Nobody disputes that the disturbing surveillance video screened for a Manhattan criminal jury Friday shows a housing cop bashing an Iraq war veteran with his baton. The question is whether Housing Officer David London, 45, was committing an act of police brutality or using necessary force to subdue an aggressive suspect. Prosecutors called London's beating of 28-year-old Walter Harvin in July 2008 an assault that the cop tried to cover up. But the defense insisted London's response was appropriate. In the video, captured on security cameras at the upper West Side housing project where Harvin's mother lived, Harvin is seen shoving and scuffling with London, who then beat the ex-soldier even after he was cuffed. The video is the main evidence in the case because Harvin, who returned from Iraq two weeks before the incident and suffers from post traumatic stress syndrome, has vanished. "He keeps hitting Mr. Harvin," assistant DA David Drucker said of the moment when the victim cowers on the floor as London keeps clubbing him. "If it was a boxing match, you'd step in and stop the fight." London then tried "to cover up his misconduct," Drucker claimed, by falsely signing a criminal complaint charging Harvin with two counts of assault. Defense lawyer Stephen Worth said Harvin was resisting and that if the tape had audio, jurors would have heard him threaten to kill the cop. "This is a use of necessary force," Worth said. "Officer London strikes him until he gets compliance."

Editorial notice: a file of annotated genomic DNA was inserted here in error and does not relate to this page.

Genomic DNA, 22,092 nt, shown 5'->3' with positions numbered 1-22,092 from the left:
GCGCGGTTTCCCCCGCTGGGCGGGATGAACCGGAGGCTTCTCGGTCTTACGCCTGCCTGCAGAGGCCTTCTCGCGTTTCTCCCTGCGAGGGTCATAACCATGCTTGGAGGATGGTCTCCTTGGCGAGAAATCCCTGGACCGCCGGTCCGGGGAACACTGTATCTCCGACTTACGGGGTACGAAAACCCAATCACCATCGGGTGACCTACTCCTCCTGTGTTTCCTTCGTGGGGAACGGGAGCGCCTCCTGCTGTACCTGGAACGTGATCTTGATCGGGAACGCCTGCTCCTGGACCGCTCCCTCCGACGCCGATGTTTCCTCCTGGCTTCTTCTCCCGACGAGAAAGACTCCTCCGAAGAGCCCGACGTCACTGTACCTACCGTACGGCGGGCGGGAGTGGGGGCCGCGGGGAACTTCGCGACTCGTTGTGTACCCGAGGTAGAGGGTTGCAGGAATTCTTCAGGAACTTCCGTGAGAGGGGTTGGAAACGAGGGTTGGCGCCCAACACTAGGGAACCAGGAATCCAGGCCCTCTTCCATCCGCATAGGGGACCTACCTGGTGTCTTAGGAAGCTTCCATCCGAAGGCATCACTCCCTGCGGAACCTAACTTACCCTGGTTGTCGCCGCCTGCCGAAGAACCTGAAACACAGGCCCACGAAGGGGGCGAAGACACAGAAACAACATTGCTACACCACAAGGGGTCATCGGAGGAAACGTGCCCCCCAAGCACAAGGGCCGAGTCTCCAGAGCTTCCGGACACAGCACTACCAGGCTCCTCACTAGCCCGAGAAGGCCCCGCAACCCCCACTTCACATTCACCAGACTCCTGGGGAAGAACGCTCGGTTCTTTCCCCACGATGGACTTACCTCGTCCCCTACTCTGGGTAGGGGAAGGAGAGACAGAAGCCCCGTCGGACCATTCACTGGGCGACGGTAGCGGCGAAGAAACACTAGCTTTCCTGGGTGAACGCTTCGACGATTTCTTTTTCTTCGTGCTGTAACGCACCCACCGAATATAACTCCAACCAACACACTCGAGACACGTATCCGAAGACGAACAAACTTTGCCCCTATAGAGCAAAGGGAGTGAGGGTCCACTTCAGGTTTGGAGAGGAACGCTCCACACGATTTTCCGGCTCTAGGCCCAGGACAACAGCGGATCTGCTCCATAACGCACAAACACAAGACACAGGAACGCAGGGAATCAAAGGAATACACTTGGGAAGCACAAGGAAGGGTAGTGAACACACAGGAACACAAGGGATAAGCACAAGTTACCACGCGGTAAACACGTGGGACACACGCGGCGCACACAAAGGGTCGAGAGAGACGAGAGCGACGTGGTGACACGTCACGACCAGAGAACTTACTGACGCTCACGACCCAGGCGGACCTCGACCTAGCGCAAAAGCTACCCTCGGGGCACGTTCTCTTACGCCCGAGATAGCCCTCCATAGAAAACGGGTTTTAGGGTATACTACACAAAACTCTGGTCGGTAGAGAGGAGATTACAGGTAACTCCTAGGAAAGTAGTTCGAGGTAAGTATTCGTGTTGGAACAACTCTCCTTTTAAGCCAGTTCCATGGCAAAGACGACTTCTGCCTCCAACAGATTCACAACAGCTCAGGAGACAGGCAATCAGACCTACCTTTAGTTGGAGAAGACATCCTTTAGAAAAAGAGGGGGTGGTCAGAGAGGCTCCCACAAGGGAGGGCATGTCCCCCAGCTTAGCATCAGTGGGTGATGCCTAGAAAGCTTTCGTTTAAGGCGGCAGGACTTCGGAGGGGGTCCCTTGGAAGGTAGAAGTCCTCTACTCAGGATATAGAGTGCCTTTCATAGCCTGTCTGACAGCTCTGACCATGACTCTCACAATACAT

Wednesday, June 16, 2010

Corrections Officer Arrested After Shooting Spree, 2 Dead

LI corrections officer arrested after shooting spree that left two dead
The New York Daily News - June 16, 2010